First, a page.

It's never too early to start planning for your retirement.
Are you wondering what life will be like for you when you're 75?
Work with a G&F retirement planner so that when the time comes for you to retire, you are financially ready.
With modern medical advances and increased standards of living, Canadians can plan on spending one fifth of their lives in retirement. Everybody has heard it before, "It's never too early to start saving for your retirement." It's true. The effect of compound interest is significant.
Planning for retirement can be overwhelming. But no matter what age or stage of life you are in, there are many options. Depending on your age, stage in life, and goals and expectations, your retirement plan will vary. That said, below are some general guidelines on developing the best retirement plan for you.
Your 20s: A smart time to start
If you are in your 20s, saving for retirement is probably the furthest thing from your mind. Buying a home seems a million years away, let alone retiring. While you probably still have a student loan, now is typically the time when you start a salaried position and begin to earn regular paycheques. If you have any debt, paying that down should be your first priority, especially if you have anything owing on your credit card.
Your 20s are also a smart time to start contributing to a Registered Retirement Savings Plan (RRSP) because time is on your side. The power of compound interest means that your hard earned money can grow exponentially. And contributing isn’t as daunting as it sounds. If you can afford to buy a $5 latte a few times a week or spend $40 on a night out, you can afford to contribute to an RRSP. Every little bit counts!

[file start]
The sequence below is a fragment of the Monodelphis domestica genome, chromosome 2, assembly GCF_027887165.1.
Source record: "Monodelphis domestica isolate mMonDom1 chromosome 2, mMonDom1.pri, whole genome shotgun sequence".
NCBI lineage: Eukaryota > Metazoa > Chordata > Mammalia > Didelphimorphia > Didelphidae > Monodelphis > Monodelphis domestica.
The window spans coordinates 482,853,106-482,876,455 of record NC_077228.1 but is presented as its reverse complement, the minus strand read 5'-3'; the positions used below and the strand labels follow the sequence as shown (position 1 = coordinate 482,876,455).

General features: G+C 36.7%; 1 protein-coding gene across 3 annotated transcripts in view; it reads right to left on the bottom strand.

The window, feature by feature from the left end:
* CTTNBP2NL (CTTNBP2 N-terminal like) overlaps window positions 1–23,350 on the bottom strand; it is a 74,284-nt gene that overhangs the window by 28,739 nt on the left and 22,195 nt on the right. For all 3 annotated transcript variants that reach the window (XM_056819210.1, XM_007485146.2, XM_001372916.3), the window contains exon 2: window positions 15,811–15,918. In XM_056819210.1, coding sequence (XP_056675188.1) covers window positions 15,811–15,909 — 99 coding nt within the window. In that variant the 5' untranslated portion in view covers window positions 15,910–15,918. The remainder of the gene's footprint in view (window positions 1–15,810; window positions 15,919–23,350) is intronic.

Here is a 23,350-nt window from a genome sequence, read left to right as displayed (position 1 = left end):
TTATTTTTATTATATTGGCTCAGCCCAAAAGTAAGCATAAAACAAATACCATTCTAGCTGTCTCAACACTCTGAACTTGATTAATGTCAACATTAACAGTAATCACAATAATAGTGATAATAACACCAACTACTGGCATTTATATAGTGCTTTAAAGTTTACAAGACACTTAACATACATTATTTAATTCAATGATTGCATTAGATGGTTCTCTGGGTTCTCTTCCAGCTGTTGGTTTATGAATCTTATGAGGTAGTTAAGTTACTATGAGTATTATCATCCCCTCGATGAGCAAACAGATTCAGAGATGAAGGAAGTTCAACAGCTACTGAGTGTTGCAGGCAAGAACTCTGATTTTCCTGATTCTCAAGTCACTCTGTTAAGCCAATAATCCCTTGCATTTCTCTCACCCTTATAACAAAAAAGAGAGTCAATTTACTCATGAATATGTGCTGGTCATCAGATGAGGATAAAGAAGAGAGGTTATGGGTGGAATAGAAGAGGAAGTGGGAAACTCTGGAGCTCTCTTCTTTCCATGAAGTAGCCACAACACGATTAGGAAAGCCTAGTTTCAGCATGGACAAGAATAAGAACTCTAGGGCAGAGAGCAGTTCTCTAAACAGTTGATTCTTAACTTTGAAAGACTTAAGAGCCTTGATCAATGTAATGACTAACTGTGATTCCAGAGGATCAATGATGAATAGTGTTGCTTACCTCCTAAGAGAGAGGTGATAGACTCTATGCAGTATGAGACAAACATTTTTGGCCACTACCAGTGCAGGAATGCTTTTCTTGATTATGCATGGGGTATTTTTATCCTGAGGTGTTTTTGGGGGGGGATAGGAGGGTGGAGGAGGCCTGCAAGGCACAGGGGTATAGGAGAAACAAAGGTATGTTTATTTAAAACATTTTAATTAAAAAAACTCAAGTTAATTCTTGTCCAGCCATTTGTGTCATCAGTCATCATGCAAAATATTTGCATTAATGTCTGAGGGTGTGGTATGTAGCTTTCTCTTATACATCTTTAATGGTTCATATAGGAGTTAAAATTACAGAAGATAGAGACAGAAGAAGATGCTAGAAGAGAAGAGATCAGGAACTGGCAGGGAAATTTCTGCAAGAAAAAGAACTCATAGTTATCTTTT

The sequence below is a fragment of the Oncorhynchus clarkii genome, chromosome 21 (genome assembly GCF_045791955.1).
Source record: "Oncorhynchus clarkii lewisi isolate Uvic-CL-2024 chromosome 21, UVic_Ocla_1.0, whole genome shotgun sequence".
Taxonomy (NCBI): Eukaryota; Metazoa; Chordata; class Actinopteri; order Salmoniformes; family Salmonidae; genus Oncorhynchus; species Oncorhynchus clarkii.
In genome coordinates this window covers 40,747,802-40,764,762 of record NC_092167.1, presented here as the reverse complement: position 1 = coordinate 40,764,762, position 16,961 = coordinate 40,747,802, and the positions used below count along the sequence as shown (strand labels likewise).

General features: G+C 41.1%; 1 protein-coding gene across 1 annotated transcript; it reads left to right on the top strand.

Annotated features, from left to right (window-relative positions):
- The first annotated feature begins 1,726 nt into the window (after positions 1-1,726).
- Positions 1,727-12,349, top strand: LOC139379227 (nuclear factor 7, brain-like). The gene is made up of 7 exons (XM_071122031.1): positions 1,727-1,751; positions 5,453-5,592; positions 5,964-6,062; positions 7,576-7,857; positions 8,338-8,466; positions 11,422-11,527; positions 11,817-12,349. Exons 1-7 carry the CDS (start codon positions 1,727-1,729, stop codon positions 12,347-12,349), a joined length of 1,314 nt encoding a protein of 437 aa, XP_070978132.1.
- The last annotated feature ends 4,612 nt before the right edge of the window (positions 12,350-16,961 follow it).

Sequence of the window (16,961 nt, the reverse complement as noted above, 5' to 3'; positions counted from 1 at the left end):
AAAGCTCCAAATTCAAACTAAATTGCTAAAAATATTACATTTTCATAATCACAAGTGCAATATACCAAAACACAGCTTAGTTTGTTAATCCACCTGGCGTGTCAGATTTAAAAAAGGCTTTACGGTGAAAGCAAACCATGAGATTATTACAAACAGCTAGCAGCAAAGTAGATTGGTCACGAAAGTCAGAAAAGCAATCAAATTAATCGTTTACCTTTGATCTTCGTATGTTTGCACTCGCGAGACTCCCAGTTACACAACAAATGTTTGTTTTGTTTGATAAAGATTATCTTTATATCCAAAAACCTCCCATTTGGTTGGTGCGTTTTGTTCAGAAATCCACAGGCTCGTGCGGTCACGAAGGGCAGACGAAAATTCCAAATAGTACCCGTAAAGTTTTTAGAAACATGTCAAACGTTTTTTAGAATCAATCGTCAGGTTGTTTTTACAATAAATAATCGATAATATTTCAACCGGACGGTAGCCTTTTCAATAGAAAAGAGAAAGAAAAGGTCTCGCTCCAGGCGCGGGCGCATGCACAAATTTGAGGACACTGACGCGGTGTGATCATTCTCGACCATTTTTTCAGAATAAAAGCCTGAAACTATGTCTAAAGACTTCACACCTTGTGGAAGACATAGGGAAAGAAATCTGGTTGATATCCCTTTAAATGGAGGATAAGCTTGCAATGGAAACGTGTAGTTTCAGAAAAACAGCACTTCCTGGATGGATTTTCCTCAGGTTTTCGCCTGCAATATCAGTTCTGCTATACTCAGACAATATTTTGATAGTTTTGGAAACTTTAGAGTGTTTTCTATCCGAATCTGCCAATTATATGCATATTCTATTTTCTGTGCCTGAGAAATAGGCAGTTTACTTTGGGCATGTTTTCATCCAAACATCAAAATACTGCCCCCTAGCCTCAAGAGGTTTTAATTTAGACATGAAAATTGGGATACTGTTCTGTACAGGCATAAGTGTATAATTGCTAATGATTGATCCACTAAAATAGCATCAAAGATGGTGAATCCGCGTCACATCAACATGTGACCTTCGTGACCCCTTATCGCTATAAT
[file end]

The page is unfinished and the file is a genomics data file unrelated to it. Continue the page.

A Tax-Free Savings Plan (TFSA) is also an option. There are pros and cons to both RRSPs and TFSAs. Your G&F advisor can help you decide what best fits your needs and your retirement planning goals.
30s: Settling into a plan
In your 30s, you probably have a steady income, but you might also have more expenses—transportation costs, rent or maybe a mortgage, or even a baby.
If you don’t already have a financial plan, it would be a great idea to create one. If you made a financial plan in your 20s, now’s the time to revisit and revise your plan to ensure it's still serving your needs.
While you might have more pressing expenses, don’t let that be an excuse not to contribute to your retirement plan. Pay yourself first by setting up a Pre-authorized Contribution (PAC) from your paycheque directly into your RRSP and you will hardly notice a difference at the end of the day. Now is also a good time to assess your overall investment risk tolerance and think about incorporating higher return investment vehicles. You have plenty of years until retirement so you don’t have to worry about short-term market fluctuations.